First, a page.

Manx Sun, Saturday, January 16, 1847; Page: 4, Courtesy of Manx National Heritage

Paving Douglas:

In January 1847, it is reported that Douglas is to be paved with Foxdale granite…

“We understand that the High Bailiff of this town [Douglas] intends to order -from the proprietors of the granite quarry, at Foxdale, stone to pave the market-place. If found to answer, of which there can be no doubt, the streets are to be all paved with the recently-explored Foxdale granite, of which there is an inexhaustible supply. It is said to surpass the Scotch granite, the only place where that stone is to be had in Great Britain.”

 

Manx Liberal, Saturday, January 30, 1847; Page: 3, Courtesy of Manx National Heritage

Church at St. John’s:



In May 1847, the Manx Liberal newspaper reported on the enormous quantities of granite being shipped and how the new church at St Johns’s will be built of Foxdale granite:

The granite quarry at Foxdale, is likely to become of great benefit to this Island. Tbe number of men has been increased of late, and carts from the different parishes in the Island are employed in conveying the blocks of stone to Douglas daily, from whence it is exported to London; one day this week the dray of Mr. John Hogg, of this town, brought down three tons, in company with a train of other carts. Several of the hands who worked at the Scotch quarries are employed here, and by them the stone is acknowledged to be of a superior quality, and is of easier transition for exportation than in Scotland. The new church at St. John’s, it is said, will be built of this stone.

Manx Liberal, Saturday, May 22, 1847; Page: 3, Courtesy of Manx National Heritage


Image of Tynwald Church, St John’s © (Posted with permission of image owner: Rob Cannell, Isle of Man)

Stone for sale:

In May 1848, we see Matthew Grose, Richard Powning (his son-in-law) and a business associate, Charles Berry, selling off granite stone:


Manx Sun, Wednesday, May 17, 1848, Courtesy of Manx National Heritage

(If anyone knows what this ‘Coroner’s Sale’ might imply, please let me know!)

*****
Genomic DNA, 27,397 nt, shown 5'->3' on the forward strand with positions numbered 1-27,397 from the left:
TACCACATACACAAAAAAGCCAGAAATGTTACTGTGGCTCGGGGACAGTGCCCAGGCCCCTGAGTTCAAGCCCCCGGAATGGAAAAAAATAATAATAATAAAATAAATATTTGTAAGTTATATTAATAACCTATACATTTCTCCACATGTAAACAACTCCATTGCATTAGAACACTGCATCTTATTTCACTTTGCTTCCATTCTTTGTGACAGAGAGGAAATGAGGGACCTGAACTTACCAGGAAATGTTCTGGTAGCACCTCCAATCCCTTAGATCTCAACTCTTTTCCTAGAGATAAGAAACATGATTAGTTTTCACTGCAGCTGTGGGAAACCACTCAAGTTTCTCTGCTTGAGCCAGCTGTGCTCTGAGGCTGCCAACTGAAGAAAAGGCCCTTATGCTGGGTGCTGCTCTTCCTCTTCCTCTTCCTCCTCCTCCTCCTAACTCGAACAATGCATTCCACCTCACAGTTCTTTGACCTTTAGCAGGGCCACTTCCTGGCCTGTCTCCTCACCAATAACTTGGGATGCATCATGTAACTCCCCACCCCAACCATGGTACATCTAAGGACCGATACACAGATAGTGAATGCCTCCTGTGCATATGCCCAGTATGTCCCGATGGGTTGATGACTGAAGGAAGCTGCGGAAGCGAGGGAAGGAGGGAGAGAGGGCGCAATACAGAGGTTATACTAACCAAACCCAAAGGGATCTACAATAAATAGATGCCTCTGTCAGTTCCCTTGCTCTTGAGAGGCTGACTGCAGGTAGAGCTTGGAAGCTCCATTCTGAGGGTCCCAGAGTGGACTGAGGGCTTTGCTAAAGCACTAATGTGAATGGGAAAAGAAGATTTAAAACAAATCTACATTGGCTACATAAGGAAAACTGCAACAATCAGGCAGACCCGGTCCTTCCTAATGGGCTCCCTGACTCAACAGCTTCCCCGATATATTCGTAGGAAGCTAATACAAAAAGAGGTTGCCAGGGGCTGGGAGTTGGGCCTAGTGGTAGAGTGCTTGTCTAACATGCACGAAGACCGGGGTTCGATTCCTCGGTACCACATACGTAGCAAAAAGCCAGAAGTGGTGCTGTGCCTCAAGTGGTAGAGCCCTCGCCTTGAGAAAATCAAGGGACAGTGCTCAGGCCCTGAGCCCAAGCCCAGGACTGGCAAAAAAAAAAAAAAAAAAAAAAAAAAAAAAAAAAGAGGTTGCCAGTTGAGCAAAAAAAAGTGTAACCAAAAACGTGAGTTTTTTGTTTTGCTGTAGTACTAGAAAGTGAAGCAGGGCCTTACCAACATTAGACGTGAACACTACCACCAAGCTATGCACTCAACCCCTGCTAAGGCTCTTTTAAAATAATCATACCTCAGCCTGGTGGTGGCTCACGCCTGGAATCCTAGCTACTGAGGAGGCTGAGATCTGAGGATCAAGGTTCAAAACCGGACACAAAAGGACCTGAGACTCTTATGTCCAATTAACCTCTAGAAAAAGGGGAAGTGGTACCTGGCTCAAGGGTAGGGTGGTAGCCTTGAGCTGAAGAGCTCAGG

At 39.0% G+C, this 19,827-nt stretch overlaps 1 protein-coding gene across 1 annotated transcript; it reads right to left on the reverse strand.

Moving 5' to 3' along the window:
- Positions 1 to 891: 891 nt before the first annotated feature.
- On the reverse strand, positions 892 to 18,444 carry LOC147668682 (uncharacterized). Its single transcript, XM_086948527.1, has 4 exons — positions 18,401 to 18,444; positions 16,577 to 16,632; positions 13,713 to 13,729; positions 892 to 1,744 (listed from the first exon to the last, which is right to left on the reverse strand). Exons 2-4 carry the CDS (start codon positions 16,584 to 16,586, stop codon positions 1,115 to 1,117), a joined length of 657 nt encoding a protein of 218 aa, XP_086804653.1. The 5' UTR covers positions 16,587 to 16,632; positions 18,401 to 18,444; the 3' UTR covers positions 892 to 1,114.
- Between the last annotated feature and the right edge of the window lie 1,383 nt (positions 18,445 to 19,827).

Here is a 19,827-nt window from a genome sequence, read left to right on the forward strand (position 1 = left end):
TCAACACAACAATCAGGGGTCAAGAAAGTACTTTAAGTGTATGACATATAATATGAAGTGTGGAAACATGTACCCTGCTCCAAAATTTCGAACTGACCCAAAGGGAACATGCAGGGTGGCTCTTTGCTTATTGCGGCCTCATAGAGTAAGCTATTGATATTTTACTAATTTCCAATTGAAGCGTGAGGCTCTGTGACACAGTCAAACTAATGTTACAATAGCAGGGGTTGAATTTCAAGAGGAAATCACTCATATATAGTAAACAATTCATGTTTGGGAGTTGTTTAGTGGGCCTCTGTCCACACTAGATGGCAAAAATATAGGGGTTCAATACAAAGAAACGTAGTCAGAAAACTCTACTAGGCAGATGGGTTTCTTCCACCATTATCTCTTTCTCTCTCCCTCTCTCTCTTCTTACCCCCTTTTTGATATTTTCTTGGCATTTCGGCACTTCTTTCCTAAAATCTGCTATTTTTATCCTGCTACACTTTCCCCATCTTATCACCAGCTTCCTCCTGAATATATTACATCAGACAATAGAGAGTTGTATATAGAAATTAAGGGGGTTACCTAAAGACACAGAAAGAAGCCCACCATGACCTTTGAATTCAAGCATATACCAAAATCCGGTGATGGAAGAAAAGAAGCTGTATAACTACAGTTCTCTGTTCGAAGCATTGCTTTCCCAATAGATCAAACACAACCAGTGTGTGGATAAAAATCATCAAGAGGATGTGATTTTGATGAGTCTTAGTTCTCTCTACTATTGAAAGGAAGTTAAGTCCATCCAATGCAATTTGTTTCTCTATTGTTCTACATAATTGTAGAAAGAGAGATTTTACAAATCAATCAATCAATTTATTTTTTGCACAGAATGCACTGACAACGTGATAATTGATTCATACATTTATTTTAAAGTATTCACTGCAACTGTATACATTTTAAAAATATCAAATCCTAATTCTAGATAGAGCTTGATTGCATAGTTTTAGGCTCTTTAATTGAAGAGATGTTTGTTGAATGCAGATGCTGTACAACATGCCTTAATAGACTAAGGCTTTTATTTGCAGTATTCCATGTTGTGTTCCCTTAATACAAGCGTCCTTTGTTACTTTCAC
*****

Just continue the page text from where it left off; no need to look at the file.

Death:

In 1849, Captain Matthew Grose passes away on 19th June, 1849 and buried on 23rd June at St. Ruinus, Marown.

“On Thursday last at Laburnum Cottage, near this town. Capt Matthew Grose, for many years manager of the Foxdale Mines, aged 70 years.”

Manx Sun, Wednesday, June 27, 1849; Page: 5, Courtesy of Manx National Heritage

The Albert Tower:

Just a month after Captain Grose’s death, the Manx Liberal newspaper reports on the opening of the Albert Tower in Ramsey and how Foxdale granite was used for the window corners:

The Tower was built by subscription by the inhabitants of Ramsey, from the design of G. W Buck, Esq.; it is a square building, about forty feet high, built of blue slate, with the exception of the window corners and coping, which are built of granite from the Foxdale quarries. The door is on the eastern side, over which are the three legs of man, and the following inscription :

—”Albert Tower. Erected on the spot where H.R.H. Prince Albert stood to view Ramsey and its neighbourhood, during the visit of Her Most Gracious Majesty Queen Victoria to Ramsey Bay, the XXth September, MDCCCXLVII.”

Manx Liberal, Saturday, July 28, 1849; Page: 3, Courtesy of Manx National Heritage
img_4243
Image of Albert Tower, Ramsey, Isle of Man © (Image owner: Adventurous Ancestors)

A tribute:

Perhaps it is a fitting tribute to the adventurous ancestor, Captain Matthew Grose. He was baptised in the tiny hilltop village of Loxton, Somerset in 1788 whilst his Cornish father and uncle were there on a speculative copper mining venture.
After his own mining adventures (in Cornwall, Somerset and the Isle of Man), he ends by contributing materials to build Birkenhead docks, pave the streets of Douglas and London, build a church at St John’s and finally decorate the Albert Tower – which is built on a hilltop, celebrating the visit of Royalty.

Further reading:

Quarries
Albert Tower
Church at St John’s

Matthew Grose and Mary Tregonning, married 1839 in Halkyn, Flintshire

Another little diversion of sorts…

From census and obituary records we know that Matthew Grose (1788 – 1849) was married twice.

Firstly to Mary Wearn (1790-1839) who he married 6th June 1809 in Phillack, Cornwall.

This Mary died at Foxdale Mines, Isle of Man on 8th January 1839.

Secondly to another Mary – who (from marriage index records and discussing with others over the years) we’ve worked out was most likely Mary Tregonning (1796-1864).